The Company That Drives Self-Driving Cars
By: Steve Smith
It’s often said when presented with a gold rush the best investment is the picks, axes and pans that stand to be sold, rather than being the one standing in long line along the cold stream.
Right now there is a bit of a land rush into the world of driverless cars with everyone from that that actually manufactures cars such old line BMW and new kid Tesla (TSLA) to the “disruptors” such as Google (GOOGL) and Apple (AAPL) all looking to insert themselves into the next generation of vehicles.
There is one company is poised benefit no matter who or how this inevitable evolution in transportation plays out.
MobileEye (MOBL) is my top pick to profit from the trend towards assisted driving that is gripping the automobile industry. Note, I did not call it “driverless” car. It will be a long time before manufacturers, insurers, and passengers hand complete control and responsibility to machines.
Mobileye designs and develops software and related technologies for camera-based advanced driver assistance systems. It creates propriety software such as EyeQ chips that perform detailed interpretations of the visual field to anticipate possible collisions with everything from other vehicles, to pedestrians and pigeons. It also is able read traffic signs and traffic lights.
Agnostic and Ubiquitous
Mobileye’s software is already embedded and being used by all of the major players from the original equipment manufacturers, to tier 1 system integrators, and third party retail resellers. Insurance companies are even starting to offer discounted rates for vehicles equipped with the safety feature software.
Here is a short list of recent deals and alliances ripped from the recent headlines:
General Motors (GM) gets help from Mobileye to speed up development of self-driving Chevrolet Volt plug-in hybrid cars.
Tesla Motors (TSLA) is developing its own autonomous features, also with Mobileye technology’s help.
Baidu (BIDU) which is allied with Uber — is working with Mobileye and in March said that a car that drives itself but lets a human driver take control when needed would be out later this year.
Ford Motor (F) has partnered with Mobileye to invest $1.8 billion over the next five years to autonomous driving and other smart-car features for the China market, as the tech sector looks to shake up the global auto industry.
The upshot is Mobileye is not only already embedded in the existing “driver assist” technology being installed but is laying the groundwork to be the defacto software going forward.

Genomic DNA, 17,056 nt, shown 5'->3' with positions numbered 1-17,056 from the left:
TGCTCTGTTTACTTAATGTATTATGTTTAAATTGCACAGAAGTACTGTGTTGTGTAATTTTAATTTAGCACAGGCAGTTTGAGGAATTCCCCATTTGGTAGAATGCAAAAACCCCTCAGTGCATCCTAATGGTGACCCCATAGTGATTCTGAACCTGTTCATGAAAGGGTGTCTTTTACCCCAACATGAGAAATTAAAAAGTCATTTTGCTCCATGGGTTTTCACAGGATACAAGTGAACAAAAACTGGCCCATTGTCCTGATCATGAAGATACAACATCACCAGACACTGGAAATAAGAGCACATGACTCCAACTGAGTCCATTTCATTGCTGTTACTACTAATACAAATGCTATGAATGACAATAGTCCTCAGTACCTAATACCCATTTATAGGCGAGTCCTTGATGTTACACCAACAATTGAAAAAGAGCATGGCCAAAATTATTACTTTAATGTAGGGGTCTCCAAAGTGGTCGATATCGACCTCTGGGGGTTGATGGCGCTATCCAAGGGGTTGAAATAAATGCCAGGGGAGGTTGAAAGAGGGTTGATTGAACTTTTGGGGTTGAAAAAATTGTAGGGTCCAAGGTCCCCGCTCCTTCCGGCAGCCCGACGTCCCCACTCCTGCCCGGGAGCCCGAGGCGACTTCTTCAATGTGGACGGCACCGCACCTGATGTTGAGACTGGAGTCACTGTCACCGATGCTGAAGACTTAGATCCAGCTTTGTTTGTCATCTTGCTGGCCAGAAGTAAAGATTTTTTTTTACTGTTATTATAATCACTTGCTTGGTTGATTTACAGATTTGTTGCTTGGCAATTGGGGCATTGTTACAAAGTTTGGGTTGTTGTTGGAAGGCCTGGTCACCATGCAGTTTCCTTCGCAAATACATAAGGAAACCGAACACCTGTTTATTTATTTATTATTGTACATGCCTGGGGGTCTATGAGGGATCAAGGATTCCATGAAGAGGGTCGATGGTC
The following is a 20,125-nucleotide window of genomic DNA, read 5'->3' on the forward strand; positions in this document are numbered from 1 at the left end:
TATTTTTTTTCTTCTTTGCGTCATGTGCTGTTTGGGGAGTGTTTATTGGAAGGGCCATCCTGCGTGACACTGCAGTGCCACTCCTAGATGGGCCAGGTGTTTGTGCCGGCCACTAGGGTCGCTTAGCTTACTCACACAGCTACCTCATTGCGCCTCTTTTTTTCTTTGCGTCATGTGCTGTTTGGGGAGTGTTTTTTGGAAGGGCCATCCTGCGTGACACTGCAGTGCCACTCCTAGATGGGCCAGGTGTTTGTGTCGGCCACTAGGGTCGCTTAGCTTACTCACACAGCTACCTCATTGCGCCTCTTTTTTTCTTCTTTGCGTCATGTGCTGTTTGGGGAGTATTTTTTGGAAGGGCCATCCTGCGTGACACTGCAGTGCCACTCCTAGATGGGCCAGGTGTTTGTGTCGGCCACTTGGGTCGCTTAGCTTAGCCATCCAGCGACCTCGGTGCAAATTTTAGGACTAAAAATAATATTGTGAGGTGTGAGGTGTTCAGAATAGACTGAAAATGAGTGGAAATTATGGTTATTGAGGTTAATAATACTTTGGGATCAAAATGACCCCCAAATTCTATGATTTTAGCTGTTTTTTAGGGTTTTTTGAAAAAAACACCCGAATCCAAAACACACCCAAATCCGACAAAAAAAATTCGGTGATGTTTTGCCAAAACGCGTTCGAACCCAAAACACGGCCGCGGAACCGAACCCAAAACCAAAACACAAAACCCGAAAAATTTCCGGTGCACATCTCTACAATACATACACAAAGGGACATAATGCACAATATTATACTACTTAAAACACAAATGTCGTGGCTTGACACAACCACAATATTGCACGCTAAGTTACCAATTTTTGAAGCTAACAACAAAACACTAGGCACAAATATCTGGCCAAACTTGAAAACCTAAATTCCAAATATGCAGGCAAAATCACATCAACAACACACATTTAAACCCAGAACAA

And this brings us to the crucial point; Mobileye’s technology is not simply a commodity. It has a first mover advantage in which it building an ecosystem which is creating a competitive moat.
In August Citron Research, widely followed short selling firm most recently responsible for the dismantling of Valeant (VRX), issued a bearish report on MBLY causing shares to tumble some 15% in a two day period.
Citron’s bear thesis was based on statements such as “while Mobileye is a “pioneer” in automotive safety, the company doesn’t have any patents to protect itself from the competition or any long-term commitments from car companies that could give it an advantage.”
I hope the above referenced articles have dispelled that notion.
Citron went on to say, “major automotive suppliers Continental and Delphi Automotive are already building their own ADAS businesses. While Mobileye entered the market early, these big players have a much better chance in profiting from ADAS. Citron mentioned that Mobileye only spent $56 million in R&D over the past 18 months, far short of its competitors.”
What Citron fails to recognize is the reason Mobileye’s R&D spending has slowed is because its earlier investments are starting to pay off. This is paying off in two ways:
- Mobileye now has 13 years of data-collection from its driver-assistance ADAS chips and software, millions of miles of traveling data giving the company essentially a monopoly on the information needed for autonomous navigation.
- Reduced spending is accelerating the company towards profitability.
The above was evidenced when in Mobileye’s delivered its second quarter earnings report on August 6. The company reported revenue $52.8 million, an increase of 57%, and a profit of $15.3 million, or $0.06 per share. The company is set to report third quarter earnings on November 3 and expectations are for $67 million and $0.13 per share, a 26% and 110% jump respectively.
In a market in which investors are begging for growth you cannot ask for better numbers. And given shares of Mobileye have tumbled another 15% since the Citron report they are now “cheap” in an expensive world.
The chart offers decent support at the $45-$46 level.
Semi-autonomous and autonomous cars are likely the future of the automotive industry, and applications are growing. It’ll bring big changes in the automotive space and Mobileye is well positioned to benefit no matter how it plays out.
I want to use a long term LEAP option to participate in this journey.
-Buy January 2017 $50 Calls @ $8.00 a contract
I think shares of Mobileye could be above $100 within the next 16 months. If that plays out these calls would be worth over $50 for a 500% gain.
Driver, take me to the bank